Re:its not in the US (0)

Anonymous Coward | more than 4 years ago | (#32070230)

But I would like to see peer review implkemented in the legislative proces in my country!

Or even in the post feature ;)

Re:its not in the US (1)

mjwalshe (1680392) | more than 4 years ago | (#32070400)

how would you do that? an elected lay chamber (no lawyers allowed) that scrutinised all laws would be one way that it could work but do you have the knowledge and time to do this? IT takes at least one eection cycle to work out whats going on and how not to have the wool pulled over your eyes

Something like this? (0)

Anonymous Coward | more than 4 years ago | (#32070014)

http://www.faqs.org/rfcs/np.html

Napoleonic code? (0)

Anonymous Coward | more than 4 years ago | (#32070156)

For laws, Napoleon in the 18th century decided to join up all the laws in the Napoleonic Code, which is still the base for most law systems worldwide.

A good example of a law database (0)

Anonymous Coward | more than 4 years ago | (#32070186)

Is the UK's statute law database:
www.statutelaw.gov.uk
which shows you all the laws currently in force, as amended.

Two problems:
1 - You sometimes need the law as it was (eg as often happens in sex abuse cases, someone is charged with an offence committed decades ago - what did the law say then?). The solution is called a library - or an expensive privately managed database.
2 - not all laws are codified. In common law jurisdictions, statute is just one source of law. A settled line of decided cases can be another - and those are not necessarily all available in one place (or for free). Prime example - murder. There is no statute in England and Wales that defines or forbids murder - it is an offence against (and defined by) the common law.
And badly written statutes make me want to commit it.

Fuck no (4, Insightful)

ndogg (158021) | more than 4 years ago | (#32070276)

If such a thing were done, it would make the laws easy to understand and follow, and we can't have that, otherwise we'll bankrupt the lawyers!

As much as I hate the bitch, Ayn Rand was right about one thing--that governments make needless laws to create criminals of its citizens in hopes they'll pay them to not be criminals any more (well, paraphrased, anyway).

This thought process doesn't really work for computer standards, so I couldn't give a reason for the disorganization of the RFCs.

That said, one counter argument to the second paragraph of this is Hanlon's Razor--"Never ascribe to malice that which can be explained by incompetence."--which would play to the disorganization all around.

For law US Code does what you want (4, Informative)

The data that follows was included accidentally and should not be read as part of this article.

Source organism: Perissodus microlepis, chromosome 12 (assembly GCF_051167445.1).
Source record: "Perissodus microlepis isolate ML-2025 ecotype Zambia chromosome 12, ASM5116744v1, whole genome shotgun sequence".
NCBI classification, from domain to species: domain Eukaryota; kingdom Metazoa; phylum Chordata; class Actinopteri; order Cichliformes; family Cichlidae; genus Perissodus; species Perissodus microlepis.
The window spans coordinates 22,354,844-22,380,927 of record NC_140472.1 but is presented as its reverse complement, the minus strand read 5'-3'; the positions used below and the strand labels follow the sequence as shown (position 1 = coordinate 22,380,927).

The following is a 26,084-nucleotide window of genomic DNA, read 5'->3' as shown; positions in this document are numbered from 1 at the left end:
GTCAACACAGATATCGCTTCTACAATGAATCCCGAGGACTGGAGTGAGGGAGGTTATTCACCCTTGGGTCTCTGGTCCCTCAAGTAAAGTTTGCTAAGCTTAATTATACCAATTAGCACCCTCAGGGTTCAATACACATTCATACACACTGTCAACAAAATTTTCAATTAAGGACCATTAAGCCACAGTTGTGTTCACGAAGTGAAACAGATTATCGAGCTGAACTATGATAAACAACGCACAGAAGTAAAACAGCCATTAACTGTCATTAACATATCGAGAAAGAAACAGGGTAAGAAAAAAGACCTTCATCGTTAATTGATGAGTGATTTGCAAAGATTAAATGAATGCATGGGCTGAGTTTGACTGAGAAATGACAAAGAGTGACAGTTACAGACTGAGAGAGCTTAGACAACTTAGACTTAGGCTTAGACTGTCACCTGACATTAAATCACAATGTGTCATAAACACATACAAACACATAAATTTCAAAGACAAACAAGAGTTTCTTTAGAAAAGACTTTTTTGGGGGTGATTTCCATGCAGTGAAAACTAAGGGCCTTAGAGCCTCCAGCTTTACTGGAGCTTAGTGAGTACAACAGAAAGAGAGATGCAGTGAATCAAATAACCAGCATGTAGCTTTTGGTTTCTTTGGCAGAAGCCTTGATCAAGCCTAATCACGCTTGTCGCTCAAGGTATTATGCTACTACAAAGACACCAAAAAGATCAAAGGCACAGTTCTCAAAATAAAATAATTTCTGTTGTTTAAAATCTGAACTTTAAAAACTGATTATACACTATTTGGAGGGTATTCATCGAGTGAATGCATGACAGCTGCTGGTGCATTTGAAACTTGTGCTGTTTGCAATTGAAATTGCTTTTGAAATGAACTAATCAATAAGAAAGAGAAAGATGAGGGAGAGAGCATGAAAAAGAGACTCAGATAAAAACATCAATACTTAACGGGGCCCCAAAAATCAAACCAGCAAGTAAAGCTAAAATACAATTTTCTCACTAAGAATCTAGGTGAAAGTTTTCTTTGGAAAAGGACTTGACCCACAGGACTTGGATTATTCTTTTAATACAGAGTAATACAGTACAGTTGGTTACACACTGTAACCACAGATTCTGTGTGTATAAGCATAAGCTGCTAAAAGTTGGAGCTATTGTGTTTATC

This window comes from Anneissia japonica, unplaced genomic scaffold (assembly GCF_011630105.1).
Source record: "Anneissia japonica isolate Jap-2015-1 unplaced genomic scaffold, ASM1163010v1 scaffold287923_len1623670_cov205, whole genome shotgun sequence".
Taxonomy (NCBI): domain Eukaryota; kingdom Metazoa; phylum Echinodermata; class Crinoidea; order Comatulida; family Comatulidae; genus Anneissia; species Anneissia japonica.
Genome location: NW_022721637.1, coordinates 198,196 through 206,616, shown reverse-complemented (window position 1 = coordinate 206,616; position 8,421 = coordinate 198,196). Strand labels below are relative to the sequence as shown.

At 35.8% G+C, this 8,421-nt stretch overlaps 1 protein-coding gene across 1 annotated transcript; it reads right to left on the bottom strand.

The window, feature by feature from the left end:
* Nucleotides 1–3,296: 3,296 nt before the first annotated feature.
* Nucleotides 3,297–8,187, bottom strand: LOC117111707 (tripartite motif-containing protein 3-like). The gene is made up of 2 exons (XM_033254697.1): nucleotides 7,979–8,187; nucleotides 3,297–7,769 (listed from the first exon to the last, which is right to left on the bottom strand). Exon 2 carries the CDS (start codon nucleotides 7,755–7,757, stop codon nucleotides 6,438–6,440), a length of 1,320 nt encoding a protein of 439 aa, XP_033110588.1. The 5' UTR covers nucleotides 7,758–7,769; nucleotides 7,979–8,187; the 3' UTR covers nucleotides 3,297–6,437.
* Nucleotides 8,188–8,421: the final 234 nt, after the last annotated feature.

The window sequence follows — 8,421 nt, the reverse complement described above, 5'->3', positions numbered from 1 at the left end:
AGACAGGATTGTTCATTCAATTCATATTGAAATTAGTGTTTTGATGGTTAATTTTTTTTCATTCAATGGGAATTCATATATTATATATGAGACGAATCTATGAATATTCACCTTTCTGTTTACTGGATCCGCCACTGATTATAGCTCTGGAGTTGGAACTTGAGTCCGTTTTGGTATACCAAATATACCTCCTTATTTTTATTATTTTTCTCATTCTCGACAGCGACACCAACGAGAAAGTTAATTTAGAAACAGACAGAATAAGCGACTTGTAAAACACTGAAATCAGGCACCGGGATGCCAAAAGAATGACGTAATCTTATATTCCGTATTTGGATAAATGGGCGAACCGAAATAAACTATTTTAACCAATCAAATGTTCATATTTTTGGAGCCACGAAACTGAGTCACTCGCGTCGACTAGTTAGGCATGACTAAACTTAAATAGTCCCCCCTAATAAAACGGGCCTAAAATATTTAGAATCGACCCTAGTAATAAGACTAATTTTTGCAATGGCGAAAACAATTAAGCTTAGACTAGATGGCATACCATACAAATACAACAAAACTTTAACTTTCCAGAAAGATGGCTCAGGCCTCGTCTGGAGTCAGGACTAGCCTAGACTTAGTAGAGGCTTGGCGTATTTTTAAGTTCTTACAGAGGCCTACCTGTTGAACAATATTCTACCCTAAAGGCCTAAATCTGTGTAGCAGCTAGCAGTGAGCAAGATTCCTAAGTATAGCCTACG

harlows_monkeys (106428) | more than 4 years ago | (#32070304)

The US Code is kind of what you are asking for. Before the US Code, the way Federal law worked was that the Congress would pass bills. Once a year, the Government Printing Office prints a volume containing the laws for that year, in chronological order. These are called the Statutes at Large.

The law at any given time was the net result of applying all of the Statutes at Large up to that point, plus any bills that had been passed since the cutoff for the latest Statutes at Large and whose effective date had passed.

Bills are often written as essentially diffs to previous bills. Figuring out the law at a given time under this system could be a pain in the ass, of course.

To make it a lot easier to find and understand the law, the House or Representatives started producing the US Code. Essentially, this takes all the laws from the Statutes at Large, and arranges them by topic, rather than chronologically, applying all the diffs, resulting in an organized statement of the law. Note that a given bill from the Statutes at Large might end up going into the Code in several parts, because the bill might cover affect multiple topics.

The Code was not official. If there was a conflict between something in the code and a bill from the Statutes at Large, the latter won.

However, for some sections of the code, Congress has passed bills saying that those sections of the code ARE the offical statement of the law, superceding the Statutes at Large. This is called "enacting into positive law". An example of a section of the US Code that has been enacted into positive law is 17 USC, which covers copyrights. Thus, if you want to find the current copyright law, you could start with the version of the US Code that had 17 USC enacted into positive law. You'd still have to check the Statutes at Large, but only for bills that came after the enactment of 17 USC. On the other hand, 26 USC, the Internal Revenue Code, has not been enacted into positive law, so for the definitive statement of US tax law, you need to dig through the Statutes at Large for it all.

The above is what the government does. There are third party companies that provide more. West Publishing, for instance, publishes the "United States Code Annotated" (USCA). USCA reprints the US Code, but for each section it gives citations to the legislative history, and citations to court cases that concerned that section, along with short summaries of the relevant points of those cases. This is a great resource for legal research, but its not cheap. The complete set is $7663, although you can buy individul volumes. Copyright, for example, is covered in two volumes at $159 each.